Twitter is an online information network that allows anyone with an account to post 140 character messages, called tweets. It is free to sign up. Users then follow other accounts which they are interested in, and view the tweets of everyone they follow in their "timeline." Most Twitter accounts are public, where one does not need to approve a request to follow, or need to follow back. This makes Twitter a powerful "one to many" broadcast platform where individuals, companies or organizations can reach millions of followers with a single message. Twitter is accessible from, our mobile website, SMS, our mobile apps for iPhone, Android, Blackberry, our iPad application, or 3rd party clients built by outside developers using our API. Twitter accounts can also be private, where the owner must approve follower requests. 

Where did the idea for Twitter come from?

Twitter started as an internal project within the podcasting company Odeo. Jack Dorsey, and engineer, had long been interested in status updates. Jack developed the idea, along with Biz Stone, and the first prototype was built in two weeks in March 2006 and launched publicly in August of 2006. The service grew popular very quickly and it soon made sense for Twitter to move outside of Odea. In May 2007, Twitter Inc was founded.

How is Twitter built?

Our engineering team works with a web application framework called Ruby on Rails. We all work on Apple computers except for testing purposes. 

We built Twitter using Ruby on Rails because it allows us to work quickly and easily--our team likes to deploy features and changes multiple times per day. Rails provides skeleton code frameworks so we don't have to re-invent the wheel every time we want to add something simple like a sign in form or a picture upload feature.

How do you make money from Twitter?

There are a few ways that Twitter makes money. We have licensing deals in place with Google, Yahoo!, and Microsoft's Bing to give them access to the "firehose" - a stream of tweets so that they can more easily incorporate those tweets into their search results.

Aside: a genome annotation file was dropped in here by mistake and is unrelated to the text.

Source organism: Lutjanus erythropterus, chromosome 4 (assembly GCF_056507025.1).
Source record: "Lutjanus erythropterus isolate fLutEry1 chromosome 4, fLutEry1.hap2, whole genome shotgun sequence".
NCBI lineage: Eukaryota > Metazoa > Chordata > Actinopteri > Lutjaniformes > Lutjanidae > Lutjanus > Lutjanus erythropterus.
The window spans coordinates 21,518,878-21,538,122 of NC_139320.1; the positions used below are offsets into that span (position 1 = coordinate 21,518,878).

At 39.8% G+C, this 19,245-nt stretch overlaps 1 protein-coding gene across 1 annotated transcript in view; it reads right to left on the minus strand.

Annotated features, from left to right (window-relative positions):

In Summer 2010, we launched our Promoted Tweets product. Promoted Tweets are a special kind of tweet which appear at the top of search results within, if a company has bid on that keyword. Unlike search results in search engines, Promoted Tweets are normal tweets from a business, so they are as interactive as any other tweet - you can @reply, favorite or retweet a Promoted Tweet. 

At the same time, we launched Promoted Trends, where companies can place a trend (clearly marked Promoted) within Twitter's Trending Topics. These are especially effective for upcoming launches, like a movie or album release.

Lastly, we started a Twitter account called @earlybird where we partner with other companies to provide users with a special, short-term deal. For example, we partnered with Virgin America for a special day of fares on that were only accessible through the link in the @earlybird tweet.


What's next for Twitter?

We continue to focus on building a product that provides value for users. 

We're building Twitter, Inc into a successful, revenue-generating company that attracts world-class talent with an inspiring culture and attitude towards doing business.